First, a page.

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intelligence test[in′tel·ə·jəns ‚test]
intelligence testa set of items, usually arranged in ascending order of difficulty which test an individual's level of INTELLIGENCE by generating an estimate of their IQ (INTELLIGENCE QUOTIENT). Among the best-known general tests are the Wechsler Adult Intelligence Scale, the British Ability Scales, and the Wechsler Intelligence Scale for Children. More specialized tests (e.g. Ravens Progressive Matrices), as well as subscales within many general tests, provide separate measures of more specific cognitive abilities such as spatial ability
The development of testing procedures has been based on the assumption that the greater proportion of ability is inherited. Tests are therefore designed to measure innate ability, while controlling for environmental and cultural factors. Many critics, however, claim that it is not possible to achieve this aim, and that test results remain culturally biased towards the norms and values of dominant groups in society. According to this view intelligence tests therefore fail to reflect the true intelligence levels of subordinate class, race or gender groups.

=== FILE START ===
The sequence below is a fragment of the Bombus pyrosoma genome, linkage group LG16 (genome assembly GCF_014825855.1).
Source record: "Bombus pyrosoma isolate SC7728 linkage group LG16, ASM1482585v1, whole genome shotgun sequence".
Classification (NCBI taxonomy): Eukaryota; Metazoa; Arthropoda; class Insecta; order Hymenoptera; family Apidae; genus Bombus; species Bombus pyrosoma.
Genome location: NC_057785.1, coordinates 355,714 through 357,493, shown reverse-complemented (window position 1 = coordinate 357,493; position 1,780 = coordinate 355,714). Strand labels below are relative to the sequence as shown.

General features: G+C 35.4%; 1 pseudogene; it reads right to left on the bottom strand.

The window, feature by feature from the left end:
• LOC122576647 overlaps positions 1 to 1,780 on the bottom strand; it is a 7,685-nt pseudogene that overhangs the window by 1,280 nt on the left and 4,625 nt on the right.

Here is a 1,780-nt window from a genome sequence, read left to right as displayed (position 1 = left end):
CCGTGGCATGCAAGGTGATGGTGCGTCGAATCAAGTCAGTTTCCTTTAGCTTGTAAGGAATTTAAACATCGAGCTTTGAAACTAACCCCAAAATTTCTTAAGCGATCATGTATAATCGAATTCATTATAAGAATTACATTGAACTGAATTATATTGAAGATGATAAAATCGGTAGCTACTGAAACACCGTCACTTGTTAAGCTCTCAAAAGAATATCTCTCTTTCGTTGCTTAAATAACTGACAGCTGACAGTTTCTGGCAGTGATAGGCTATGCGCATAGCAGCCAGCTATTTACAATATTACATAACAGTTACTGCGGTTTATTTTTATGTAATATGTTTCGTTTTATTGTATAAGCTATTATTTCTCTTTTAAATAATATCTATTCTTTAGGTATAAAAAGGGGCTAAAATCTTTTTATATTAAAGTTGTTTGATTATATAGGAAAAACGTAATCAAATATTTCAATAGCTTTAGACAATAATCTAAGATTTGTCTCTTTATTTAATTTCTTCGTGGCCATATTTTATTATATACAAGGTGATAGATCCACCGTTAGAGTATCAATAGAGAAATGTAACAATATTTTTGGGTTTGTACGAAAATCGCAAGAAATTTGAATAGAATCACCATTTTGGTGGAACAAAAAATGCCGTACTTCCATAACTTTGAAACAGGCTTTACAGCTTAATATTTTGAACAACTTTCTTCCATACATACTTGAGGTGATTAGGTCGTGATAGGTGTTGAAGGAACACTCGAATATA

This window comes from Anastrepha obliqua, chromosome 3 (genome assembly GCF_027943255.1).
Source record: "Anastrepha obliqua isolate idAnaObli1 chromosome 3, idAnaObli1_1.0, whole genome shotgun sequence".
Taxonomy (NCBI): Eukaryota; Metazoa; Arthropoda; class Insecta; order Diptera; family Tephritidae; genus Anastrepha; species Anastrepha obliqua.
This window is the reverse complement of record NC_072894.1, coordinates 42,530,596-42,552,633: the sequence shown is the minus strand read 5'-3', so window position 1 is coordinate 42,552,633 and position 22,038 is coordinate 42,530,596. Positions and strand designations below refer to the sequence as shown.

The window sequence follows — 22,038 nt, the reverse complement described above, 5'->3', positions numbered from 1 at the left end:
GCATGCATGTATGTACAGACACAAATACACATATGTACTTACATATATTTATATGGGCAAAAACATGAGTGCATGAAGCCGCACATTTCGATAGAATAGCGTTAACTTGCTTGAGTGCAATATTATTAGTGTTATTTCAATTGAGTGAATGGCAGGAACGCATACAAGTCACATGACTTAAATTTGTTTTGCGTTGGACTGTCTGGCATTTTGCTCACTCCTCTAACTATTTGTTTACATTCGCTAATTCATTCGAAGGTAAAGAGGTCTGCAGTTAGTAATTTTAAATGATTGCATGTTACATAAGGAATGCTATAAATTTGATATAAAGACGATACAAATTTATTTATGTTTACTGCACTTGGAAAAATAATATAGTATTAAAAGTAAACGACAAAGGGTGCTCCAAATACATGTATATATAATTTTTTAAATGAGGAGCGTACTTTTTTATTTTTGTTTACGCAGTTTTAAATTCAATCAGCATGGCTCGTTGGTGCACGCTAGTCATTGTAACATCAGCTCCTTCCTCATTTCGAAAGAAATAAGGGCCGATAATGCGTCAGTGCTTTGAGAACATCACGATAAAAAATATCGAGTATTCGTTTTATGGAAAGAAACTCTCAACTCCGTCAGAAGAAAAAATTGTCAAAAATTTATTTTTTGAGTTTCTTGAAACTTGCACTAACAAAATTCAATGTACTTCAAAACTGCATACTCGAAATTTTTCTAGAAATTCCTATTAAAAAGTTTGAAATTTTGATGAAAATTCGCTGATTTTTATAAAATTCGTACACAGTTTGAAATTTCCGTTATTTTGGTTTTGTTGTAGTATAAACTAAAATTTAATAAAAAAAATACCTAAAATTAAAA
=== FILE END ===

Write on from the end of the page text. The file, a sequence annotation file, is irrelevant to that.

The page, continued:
The educational and political significance of intelligence testing can be seen in the fierce reaction to Jensen's reopening of the NATURE–NURTURE DEBATE in 1969 (see L. Kamin, The Science and Politics ofI.Q.). Jensen's claim that 80% of intelligence was due to genetic factors was followed with even more controversial arguments attributing a significant proportion of the lower test performance of American blacks to this cause. Test results were therefore suggested as legitimizing the differential educational treatment received in schools by different social groups.
Within the field of education, educationists have often argued that concentration on intelligence testing and the automatic equation of a high IQ score with brightness and achievement have straitjacketed the education system for over half a century (e.g. the effects of 11+ in allocating children to different types of educational provision and experience). Others have consistently defended the predictive powers of IQ tests. Currently there tends to be more agreement that tests are neither wholly neutral nor wholly valid (see VALIDITY), but they remain a useful diagnostic tool in the assessment of cognitive and learning difficulties.